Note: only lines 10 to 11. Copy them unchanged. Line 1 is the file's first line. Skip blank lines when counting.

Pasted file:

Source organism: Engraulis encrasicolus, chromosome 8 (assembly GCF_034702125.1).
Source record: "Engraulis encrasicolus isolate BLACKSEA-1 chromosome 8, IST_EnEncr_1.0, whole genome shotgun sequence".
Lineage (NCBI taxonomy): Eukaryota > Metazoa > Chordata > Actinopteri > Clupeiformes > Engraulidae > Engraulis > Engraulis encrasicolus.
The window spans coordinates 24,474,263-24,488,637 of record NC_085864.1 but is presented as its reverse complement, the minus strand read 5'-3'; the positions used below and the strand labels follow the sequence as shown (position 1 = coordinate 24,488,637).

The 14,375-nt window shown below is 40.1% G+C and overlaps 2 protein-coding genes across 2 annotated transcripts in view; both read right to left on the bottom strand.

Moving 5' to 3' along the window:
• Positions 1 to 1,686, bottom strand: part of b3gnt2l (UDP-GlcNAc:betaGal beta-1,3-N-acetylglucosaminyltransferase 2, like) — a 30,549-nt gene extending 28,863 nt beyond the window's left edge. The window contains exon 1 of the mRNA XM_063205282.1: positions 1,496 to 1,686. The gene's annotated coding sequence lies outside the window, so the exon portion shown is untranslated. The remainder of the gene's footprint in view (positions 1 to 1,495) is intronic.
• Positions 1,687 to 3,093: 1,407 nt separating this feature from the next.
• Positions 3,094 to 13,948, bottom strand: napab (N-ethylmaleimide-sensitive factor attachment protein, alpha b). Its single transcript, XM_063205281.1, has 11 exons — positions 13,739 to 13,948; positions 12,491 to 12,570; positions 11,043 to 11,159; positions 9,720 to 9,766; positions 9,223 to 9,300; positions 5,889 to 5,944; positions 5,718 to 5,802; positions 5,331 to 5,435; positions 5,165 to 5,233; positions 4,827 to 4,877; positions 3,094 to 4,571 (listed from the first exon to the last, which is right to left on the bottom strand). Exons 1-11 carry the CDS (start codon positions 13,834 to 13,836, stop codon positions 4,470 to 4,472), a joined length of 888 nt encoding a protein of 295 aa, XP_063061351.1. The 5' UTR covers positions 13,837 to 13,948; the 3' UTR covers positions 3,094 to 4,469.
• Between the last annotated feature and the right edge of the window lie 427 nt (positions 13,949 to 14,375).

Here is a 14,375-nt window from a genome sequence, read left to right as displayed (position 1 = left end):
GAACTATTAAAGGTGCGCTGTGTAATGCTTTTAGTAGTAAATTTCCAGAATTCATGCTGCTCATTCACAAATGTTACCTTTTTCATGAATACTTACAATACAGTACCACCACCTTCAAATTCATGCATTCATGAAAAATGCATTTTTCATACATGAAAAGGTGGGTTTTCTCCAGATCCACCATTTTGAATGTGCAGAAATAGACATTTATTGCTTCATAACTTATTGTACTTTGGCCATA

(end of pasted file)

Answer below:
• Between the last annotated feature and the right edge of the window lie 427 nt (positions 13,949 to 14,375).

Here is a 14,375-nt window from a genome sequence, read left to right as displayed (position 1 = left end):